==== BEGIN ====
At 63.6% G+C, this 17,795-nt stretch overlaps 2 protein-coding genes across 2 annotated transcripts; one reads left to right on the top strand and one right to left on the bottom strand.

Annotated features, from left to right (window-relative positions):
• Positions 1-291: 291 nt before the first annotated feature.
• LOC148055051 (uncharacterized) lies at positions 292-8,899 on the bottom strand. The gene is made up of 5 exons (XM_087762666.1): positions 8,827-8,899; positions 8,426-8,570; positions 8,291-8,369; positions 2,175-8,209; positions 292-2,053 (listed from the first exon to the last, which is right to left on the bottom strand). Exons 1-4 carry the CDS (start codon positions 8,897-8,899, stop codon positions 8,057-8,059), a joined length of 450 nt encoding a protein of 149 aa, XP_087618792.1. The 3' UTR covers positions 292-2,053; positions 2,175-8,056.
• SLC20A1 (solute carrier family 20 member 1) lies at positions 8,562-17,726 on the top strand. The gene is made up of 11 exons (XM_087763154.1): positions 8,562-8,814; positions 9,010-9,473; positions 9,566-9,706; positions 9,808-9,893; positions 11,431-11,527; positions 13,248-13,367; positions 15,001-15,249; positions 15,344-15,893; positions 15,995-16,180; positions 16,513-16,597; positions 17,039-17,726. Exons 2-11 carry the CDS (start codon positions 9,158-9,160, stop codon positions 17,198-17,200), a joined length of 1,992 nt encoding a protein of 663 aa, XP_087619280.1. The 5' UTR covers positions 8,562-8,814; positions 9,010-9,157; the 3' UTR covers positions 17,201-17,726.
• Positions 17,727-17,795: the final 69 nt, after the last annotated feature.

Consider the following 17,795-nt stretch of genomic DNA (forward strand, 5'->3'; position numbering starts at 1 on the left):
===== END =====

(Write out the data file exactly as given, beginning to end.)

At 63.6% G+C, this 17,795-nt stretch overlaps 2 protein-coding genes across 2 annotated transcripts; one reads left to right on the top strand and one right to left on the bottom strand.

Annotated features, from left to right (window-relative positions):
• Positions 1-291: 291 nt before the first annotated feature.
• LOC148055051 (uncharacterized) lies at positions 292-8,899 on the bottom strand. The gene is made up of 5 exons (XM_087762666.1): positions 8,827-8,899; positions 8,426-8,570; positions 8,291-8,369; positions 2,175-8,209; positions 292-2,053 (listed from the first exon to the last, which is right to left on the bottom strand). Exons 1-4 carry the CDS (start codon positions 8,897-8,899, stop codon positions 8,057-8,059), a joined length of 450 nt encoding a protein of 149 aa, XP_087618792.1. The 3' UTR covers positions 292-2,053; positions 2,175-8,056.
• SLC20A1 (solute carrier family 20 member 1) lies at positions 8,562-17,726 on the top strand. The gene is made up of 11 exons (XM_087763154.1): positions 8,562-8,814; positions 9,010-9,473; positions 9,566-9,706; positions 9,808-9,893; positions 11,431-11,527; positions 13,248-13,367; positions 15,001-15,249; positions 15,344-15,893; positions 15,995-16,180; positions 16,513-16,597; positions 17,039-17,726. Exons 2-11 carry the CDS (start codon positions 9,158-9,160, stop codon positions 17,198-17,200), a joined length of 1,992 nt encoding a protein of 663 aa, XP_087619280.1. The 5' UTR covers positions 8,562-8,814; positions 9,010-9,157; the 3' UTR covers positions 17,201-17,726.
• Positions 17,727-17,795: the final 69 nt, after the last annotated feature.

Consider the following 17,795-nt stretch of genomic DNA (forward strand, 5'->3'; position numbering starts at 1 on the left):